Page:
GEORGE STONEY: Well now, it’s interesting to me that people here know all about what Mr. Cannon did, and how the mills got going, you’ve got a book that you showed me all about that. But nobody seems to know that back in the ’20s, people were trying to form a union here, and in 1934, they actually had a great big strike all over the country about that. Did you know anything about that?

WRIGHT: Well, in 1974, the company brought out plywood, and they had enough plywood plastered over the plant to build another plant with. They had the newspaper clippings and the pictures with the machine guns on the building to shoot the union organizers and things, and run them out of town. And through generations, the company has used -- has put in these peoples’ head that the 16:00union come in, and got their money, and left. Well, they didn’t have no money. And uh, they have been drilled in their head through countless things, this company (inaudible) for the last 50, 60 years.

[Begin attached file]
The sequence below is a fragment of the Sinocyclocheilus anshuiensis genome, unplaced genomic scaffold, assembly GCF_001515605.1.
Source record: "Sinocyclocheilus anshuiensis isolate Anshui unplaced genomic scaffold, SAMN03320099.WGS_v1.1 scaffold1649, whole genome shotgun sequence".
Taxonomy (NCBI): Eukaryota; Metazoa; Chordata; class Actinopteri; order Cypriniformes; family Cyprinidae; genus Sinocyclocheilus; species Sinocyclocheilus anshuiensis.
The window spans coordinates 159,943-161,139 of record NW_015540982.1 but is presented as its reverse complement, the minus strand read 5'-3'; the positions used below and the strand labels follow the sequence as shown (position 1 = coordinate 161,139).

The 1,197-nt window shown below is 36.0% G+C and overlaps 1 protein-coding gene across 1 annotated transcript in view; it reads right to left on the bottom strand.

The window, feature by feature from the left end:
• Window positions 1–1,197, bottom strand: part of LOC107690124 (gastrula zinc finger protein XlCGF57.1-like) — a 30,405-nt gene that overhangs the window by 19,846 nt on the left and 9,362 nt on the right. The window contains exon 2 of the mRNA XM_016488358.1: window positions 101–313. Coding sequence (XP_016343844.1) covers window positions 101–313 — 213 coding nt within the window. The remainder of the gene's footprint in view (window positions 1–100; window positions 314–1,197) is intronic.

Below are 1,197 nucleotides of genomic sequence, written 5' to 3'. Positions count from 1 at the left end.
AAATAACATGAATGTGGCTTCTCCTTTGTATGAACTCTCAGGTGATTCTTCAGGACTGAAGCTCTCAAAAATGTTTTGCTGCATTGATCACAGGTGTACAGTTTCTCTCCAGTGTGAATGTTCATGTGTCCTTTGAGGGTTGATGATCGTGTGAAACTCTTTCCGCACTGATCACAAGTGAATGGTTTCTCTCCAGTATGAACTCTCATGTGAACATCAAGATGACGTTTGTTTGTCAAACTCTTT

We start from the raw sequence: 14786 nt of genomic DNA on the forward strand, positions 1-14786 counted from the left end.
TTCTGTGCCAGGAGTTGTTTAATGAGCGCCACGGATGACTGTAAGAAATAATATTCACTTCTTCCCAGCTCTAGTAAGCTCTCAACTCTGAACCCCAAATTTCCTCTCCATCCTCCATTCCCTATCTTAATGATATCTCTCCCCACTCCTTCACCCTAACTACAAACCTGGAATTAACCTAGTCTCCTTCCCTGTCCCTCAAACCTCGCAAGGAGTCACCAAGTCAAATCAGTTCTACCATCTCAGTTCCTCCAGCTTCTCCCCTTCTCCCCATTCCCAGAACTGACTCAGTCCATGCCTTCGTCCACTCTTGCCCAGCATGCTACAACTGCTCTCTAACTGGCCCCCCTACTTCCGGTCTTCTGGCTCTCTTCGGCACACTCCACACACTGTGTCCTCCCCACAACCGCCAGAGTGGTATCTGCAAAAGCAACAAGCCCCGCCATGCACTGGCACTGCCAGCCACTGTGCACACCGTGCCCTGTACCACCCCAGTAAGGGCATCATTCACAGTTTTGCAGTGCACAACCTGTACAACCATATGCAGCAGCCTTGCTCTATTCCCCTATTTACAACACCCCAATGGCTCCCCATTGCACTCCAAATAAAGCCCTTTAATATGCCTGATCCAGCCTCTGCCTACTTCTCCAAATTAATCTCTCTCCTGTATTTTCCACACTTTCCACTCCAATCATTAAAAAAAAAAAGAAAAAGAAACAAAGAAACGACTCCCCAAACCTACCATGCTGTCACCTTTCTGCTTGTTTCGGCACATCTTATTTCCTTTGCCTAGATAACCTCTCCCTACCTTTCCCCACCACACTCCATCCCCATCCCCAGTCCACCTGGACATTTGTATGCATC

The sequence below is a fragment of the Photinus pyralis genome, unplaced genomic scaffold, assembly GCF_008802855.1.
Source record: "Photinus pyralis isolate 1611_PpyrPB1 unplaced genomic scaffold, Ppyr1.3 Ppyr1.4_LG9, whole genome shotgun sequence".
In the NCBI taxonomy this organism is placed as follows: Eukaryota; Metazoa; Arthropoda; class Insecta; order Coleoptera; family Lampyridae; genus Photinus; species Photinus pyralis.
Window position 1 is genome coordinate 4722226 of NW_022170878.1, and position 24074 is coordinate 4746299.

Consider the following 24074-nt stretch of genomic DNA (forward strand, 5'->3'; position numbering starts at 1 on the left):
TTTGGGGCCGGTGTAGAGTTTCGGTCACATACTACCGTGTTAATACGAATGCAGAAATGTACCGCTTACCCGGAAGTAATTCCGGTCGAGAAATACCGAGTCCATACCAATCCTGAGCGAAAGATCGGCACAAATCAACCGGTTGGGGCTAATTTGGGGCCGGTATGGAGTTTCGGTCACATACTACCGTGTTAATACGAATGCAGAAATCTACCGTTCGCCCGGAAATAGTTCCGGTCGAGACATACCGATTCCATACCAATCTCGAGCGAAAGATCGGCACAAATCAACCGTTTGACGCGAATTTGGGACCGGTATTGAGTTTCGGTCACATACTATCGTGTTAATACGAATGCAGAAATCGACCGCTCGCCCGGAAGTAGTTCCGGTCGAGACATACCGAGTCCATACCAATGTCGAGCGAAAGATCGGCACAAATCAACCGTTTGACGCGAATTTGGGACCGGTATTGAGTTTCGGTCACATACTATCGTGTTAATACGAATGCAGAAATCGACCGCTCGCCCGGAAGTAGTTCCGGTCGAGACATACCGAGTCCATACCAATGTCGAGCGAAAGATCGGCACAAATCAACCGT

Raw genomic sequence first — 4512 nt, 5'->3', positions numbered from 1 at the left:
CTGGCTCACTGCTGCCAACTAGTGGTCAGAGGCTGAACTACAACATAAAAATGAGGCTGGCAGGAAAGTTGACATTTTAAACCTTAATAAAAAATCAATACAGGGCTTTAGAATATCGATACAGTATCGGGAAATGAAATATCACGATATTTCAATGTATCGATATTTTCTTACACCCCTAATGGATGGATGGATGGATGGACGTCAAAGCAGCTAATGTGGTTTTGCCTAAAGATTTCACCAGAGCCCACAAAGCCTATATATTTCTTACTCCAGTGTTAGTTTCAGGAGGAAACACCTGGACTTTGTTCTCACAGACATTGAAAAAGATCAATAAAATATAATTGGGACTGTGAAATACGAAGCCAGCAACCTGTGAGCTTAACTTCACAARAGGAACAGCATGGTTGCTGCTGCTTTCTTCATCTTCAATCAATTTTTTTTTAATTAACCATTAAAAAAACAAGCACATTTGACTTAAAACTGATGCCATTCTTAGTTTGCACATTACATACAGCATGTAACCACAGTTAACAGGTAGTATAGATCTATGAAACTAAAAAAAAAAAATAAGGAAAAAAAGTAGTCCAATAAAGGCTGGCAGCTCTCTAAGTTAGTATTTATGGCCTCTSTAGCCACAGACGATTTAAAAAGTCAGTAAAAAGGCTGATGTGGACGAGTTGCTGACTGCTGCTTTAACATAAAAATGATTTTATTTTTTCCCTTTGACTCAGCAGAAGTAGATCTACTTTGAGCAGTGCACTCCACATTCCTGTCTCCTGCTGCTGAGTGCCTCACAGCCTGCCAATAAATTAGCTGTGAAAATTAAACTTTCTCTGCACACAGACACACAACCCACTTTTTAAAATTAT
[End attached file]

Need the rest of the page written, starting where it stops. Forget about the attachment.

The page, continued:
GEORGE STONEY: Well now, it’s peculiar to me that in 1934, when the National Guard -- when the troops came here, Mr. Cannon personally called the governor and said, send them in.

WRIGHT: Yeah.

GEORGE STONEY: And yet, I’m around here, and it’s Jesus Christ and then uh, old man Cannon. (laughter) I -- in that order. Or maybe just the reverse. Why is that?

WRIGHT: Well, Cannon owned the town, he owned the people, he owned the houses they lived in. Uh, if you got out -- got locked up on Saturday night, you went in to see him and he decided whether you lost your job and your home or not. He had the town, he put it on a squeeze, he could squeeze you to death any time he 17:00wanted to. Uh, you know, um, you hear tell, these old plantation farmers back in the slavery time, you know, they brought the overseers in here from them plantation farms in the textile mills. And uh, that there overseer, he’s -- he was the man on the horse with the whip. And that’s the way it’s been ever since, they’ve just kept the people pushed down and afraid, they put so much fear in them that all unions was bad. And uh, people was uneducated then, but they’re getting more educated now, and they’re stretching out, more unions is moving in, and they see what they can do. If you stand up together, you can better yourself, you can raise your standard of living.